The best machine for mowing rough grass and weeds is a flail mower. You can hire petrol flail mowers for about £150 to £200 for a week. Depending where you are, you might be able to get a local farmer to 'top' it - they usually use flail mowers on grazing fields for the same reason - keeps down the thistle and nettles and lets the grass grow.

    If you have a sturdy lawn mower of some kind, you could use the flail mower to get it all down and then your lawn mower to keep it mowed. Flail it once or twice a year - the first spring cut at least - and then keep it mowed and the nettles will give up in time. But it does depend how rough the ground is - whether you can reasonably get a mower in there.

    “Light thinks it travels faster than anything but it is wrong. No matter how fast light travels, it finds the darkness has always got there first” 
  • Good morning Raisingirl. Thank you for your kind reply. That sounds a good idea. I will do some research as we speak! We live in Lincolnshire so there are a few farms around us. We will be looking into buying a heavy duty mower once the present nettles are squished. The land is quite even so that is a relief. I've gone from feeling defeated to more uplifted since joining this informative furum. It's good to talk to like minded people. Thank so much. 🌻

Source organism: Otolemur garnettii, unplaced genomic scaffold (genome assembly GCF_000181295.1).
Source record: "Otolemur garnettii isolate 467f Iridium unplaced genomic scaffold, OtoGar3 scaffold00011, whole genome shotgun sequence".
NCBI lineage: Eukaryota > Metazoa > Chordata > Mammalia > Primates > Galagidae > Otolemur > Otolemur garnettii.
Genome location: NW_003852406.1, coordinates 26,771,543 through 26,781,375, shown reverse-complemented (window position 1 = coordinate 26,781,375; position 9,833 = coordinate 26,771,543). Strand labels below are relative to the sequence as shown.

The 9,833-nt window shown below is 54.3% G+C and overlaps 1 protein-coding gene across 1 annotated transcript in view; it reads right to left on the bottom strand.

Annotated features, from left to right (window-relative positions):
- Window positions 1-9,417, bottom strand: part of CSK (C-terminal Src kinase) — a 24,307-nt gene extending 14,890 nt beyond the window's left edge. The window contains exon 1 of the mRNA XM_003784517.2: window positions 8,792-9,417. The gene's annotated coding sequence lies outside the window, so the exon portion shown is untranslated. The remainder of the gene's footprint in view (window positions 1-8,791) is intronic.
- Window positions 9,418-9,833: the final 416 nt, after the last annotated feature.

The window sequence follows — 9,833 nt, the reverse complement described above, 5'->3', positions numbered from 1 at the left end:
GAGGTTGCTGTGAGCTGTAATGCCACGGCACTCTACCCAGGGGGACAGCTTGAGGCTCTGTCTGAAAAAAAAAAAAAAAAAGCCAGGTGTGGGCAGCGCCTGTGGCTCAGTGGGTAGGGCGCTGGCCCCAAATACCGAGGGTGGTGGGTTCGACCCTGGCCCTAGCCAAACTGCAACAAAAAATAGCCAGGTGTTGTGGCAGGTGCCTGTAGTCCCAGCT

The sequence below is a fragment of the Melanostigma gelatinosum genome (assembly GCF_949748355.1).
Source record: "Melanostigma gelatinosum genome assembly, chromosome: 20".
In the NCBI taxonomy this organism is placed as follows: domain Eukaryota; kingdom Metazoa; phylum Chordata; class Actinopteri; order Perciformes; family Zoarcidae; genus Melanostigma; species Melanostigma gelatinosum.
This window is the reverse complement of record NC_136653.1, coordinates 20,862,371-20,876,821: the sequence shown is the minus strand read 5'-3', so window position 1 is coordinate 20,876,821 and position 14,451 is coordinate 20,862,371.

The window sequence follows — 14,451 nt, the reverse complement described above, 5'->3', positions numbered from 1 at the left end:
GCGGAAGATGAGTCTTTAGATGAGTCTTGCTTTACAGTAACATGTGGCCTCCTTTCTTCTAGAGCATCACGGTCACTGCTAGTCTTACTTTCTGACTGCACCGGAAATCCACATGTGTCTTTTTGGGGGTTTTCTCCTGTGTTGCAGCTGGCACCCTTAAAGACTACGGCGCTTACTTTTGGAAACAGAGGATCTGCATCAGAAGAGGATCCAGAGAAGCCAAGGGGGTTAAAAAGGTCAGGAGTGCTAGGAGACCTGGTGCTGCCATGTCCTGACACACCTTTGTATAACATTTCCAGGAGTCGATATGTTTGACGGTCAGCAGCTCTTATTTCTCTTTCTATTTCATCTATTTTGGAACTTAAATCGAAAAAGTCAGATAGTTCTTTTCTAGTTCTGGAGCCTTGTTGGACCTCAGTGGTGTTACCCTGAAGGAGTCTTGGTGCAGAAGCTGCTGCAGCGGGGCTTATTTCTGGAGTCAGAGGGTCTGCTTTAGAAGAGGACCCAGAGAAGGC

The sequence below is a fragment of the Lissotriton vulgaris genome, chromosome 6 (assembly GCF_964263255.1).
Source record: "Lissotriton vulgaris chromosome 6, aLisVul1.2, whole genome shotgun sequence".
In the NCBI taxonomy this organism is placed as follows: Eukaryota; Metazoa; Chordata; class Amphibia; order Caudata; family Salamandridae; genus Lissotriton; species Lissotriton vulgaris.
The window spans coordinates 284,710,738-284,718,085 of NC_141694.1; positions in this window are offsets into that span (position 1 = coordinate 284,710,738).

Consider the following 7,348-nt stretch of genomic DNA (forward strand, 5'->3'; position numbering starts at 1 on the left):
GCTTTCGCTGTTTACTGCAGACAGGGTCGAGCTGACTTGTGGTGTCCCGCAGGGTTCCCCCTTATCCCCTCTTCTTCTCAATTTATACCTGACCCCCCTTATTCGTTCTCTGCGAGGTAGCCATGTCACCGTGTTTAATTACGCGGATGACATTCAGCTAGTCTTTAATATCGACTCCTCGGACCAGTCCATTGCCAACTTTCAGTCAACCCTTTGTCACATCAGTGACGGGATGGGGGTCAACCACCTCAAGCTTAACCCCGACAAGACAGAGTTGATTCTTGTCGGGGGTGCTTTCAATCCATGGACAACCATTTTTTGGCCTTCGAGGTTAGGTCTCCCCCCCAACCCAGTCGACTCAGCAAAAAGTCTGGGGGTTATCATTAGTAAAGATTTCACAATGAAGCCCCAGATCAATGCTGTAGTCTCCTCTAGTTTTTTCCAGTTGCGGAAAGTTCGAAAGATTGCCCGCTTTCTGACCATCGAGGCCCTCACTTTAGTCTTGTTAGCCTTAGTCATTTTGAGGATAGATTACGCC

• ButtercupdaysButtercupdays Posts: 4,356
    I have a useful tool called a 'grass whip', a bit like a short bladed scythe but with notched edges.
    I use it for keeping down the nettles in my sheep field (they are encouraged by all the nitrogen) and it is brilliant for getting into awkward corners and along the fence line. I
    try to do the first cut early, when they are still small, and then repeat two or three times. Most of them give up after that, but a few may need another cut.

    An approach I use for big, heavy or overwhelming  jobs is to put them on my 'Hour a Day' list. I don't manage all of them every day, but it is surprising how much you can get through in a week or two this way, and it feels much less daunting.
    Nettle cutting, gravel weeding, thistling, clearing out the sheep shed and removing an invasive Persicaria are all on the list at the moment and I shall be going out to get on with one of them soon!

  • plant pauperplant pauper Posts: 6,234
    See? One bite at a time. 
    Me? I do half an hour followed by a (insert restorative beverage here) break.